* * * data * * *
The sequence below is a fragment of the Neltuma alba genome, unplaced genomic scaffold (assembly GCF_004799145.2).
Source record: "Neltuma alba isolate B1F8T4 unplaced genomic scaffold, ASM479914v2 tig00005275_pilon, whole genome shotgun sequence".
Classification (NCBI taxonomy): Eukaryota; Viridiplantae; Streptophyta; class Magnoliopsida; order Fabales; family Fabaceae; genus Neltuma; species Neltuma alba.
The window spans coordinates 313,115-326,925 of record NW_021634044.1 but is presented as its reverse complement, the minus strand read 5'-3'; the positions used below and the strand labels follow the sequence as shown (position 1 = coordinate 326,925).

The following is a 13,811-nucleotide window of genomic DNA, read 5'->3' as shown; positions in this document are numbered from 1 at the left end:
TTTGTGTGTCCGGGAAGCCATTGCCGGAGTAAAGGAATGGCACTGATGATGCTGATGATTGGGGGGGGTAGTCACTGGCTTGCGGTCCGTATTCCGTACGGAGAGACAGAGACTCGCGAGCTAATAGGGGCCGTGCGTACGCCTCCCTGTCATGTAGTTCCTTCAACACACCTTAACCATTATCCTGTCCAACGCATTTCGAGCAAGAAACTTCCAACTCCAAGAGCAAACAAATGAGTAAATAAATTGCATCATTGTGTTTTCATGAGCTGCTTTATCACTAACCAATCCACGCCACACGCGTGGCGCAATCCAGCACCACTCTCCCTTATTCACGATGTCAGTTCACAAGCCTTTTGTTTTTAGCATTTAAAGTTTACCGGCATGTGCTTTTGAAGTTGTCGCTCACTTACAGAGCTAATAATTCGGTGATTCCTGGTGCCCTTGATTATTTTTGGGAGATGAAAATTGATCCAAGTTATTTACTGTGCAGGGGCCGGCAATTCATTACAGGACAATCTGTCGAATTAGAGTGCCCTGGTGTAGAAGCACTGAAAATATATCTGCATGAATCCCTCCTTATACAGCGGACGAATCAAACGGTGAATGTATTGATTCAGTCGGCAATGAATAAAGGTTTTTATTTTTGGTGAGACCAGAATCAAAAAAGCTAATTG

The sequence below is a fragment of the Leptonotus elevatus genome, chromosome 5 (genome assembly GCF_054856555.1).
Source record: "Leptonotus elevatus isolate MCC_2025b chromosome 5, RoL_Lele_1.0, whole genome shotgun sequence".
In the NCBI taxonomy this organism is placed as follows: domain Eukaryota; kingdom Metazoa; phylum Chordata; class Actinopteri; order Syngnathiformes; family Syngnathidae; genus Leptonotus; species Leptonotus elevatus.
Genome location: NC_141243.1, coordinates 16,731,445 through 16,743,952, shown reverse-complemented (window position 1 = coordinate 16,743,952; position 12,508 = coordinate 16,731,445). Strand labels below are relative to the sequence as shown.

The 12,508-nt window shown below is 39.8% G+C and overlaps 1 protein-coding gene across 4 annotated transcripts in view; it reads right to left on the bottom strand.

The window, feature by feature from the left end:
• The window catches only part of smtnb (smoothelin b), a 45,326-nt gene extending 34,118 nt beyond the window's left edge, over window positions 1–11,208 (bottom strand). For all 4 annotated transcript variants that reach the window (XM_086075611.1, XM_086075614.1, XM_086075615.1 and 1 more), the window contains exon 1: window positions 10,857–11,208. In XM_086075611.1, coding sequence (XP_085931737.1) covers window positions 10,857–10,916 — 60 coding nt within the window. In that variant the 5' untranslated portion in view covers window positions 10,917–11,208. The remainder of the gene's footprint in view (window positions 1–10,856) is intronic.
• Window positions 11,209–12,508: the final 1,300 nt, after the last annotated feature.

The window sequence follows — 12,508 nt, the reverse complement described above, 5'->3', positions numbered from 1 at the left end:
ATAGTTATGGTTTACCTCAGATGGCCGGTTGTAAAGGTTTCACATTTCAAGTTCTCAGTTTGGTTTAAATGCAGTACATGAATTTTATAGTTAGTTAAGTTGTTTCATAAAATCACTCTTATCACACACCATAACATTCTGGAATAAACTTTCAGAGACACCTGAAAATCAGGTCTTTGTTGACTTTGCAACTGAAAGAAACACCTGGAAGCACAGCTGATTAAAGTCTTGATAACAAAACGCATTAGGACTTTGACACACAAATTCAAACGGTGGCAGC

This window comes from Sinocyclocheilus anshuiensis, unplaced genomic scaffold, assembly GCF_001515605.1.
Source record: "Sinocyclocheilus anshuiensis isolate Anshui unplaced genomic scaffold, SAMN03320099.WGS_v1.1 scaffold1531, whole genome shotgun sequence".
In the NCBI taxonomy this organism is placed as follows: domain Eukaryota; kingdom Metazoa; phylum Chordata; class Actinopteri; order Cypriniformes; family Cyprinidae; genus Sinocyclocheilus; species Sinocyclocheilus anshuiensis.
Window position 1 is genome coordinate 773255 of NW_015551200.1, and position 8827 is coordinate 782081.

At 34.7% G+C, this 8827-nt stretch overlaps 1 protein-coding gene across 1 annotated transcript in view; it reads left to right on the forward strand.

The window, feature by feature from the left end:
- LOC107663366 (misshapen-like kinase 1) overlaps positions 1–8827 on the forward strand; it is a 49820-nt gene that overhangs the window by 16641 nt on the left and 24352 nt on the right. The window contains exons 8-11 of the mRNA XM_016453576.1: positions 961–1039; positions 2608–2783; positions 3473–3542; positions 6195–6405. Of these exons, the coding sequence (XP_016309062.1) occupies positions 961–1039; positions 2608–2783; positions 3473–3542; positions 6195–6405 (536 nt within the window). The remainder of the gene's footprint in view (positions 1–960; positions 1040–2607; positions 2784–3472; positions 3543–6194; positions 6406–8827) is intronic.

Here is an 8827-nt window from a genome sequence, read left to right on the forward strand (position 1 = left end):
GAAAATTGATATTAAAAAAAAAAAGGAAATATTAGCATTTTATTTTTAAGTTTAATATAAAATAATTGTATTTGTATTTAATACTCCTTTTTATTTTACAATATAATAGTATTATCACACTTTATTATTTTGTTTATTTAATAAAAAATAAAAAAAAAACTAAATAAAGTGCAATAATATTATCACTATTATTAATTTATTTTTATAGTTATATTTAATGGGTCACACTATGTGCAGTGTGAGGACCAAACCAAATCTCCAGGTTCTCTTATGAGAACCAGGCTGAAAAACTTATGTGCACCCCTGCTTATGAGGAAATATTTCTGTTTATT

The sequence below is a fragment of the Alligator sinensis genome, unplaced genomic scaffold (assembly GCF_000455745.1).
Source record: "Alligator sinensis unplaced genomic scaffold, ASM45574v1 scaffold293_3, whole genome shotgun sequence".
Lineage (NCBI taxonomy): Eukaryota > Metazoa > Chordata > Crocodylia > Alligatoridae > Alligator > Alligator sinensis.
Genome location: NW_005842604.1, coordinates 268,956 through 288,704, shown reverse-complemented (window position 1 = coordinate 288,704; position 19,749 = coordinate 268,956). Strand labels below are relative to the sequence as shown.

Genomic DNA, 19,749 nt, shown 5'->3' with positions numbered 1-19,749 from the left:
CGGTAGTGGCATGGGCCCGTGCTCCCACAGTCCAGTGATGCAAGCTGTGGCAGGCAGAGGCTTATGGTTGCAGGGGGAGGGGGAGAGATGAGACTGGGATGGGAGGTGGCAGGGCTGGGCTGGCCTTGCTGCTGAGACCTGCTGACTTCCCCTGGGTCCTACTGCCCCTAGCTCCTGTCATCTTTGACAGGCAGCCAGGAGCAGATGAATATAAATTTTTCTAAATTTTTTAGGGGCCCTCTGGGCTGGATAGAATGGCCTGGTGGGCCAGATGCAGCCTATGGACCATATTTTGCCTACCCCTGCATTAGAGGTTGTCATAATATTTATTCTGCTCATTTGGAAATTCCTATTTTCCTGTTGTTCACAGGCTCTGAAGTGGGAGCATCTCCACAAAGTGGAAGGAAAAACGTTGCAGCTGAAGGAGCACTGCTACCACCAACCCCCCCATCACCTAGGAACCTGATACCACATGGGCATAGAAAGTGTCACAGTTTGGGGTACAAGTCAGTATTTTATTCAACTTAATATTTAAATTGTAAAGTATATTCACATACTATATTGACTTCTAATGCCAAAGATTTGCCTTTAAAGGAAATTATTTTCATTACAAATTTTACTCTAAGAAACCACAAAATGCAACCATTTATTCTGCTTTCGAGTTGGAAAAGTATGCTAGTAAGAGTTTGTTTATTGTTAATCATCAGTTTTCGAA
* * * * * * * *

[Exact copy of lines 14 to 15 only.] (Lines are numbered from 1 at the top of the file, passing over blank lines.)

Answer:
• Window positions 11,209–12,508: the final 1,300 nt, after the last annotated feature.

The window sequence follows — 12,508 nt, the reverse complement described above, 5'->3', positions numbered from 1 at the left end: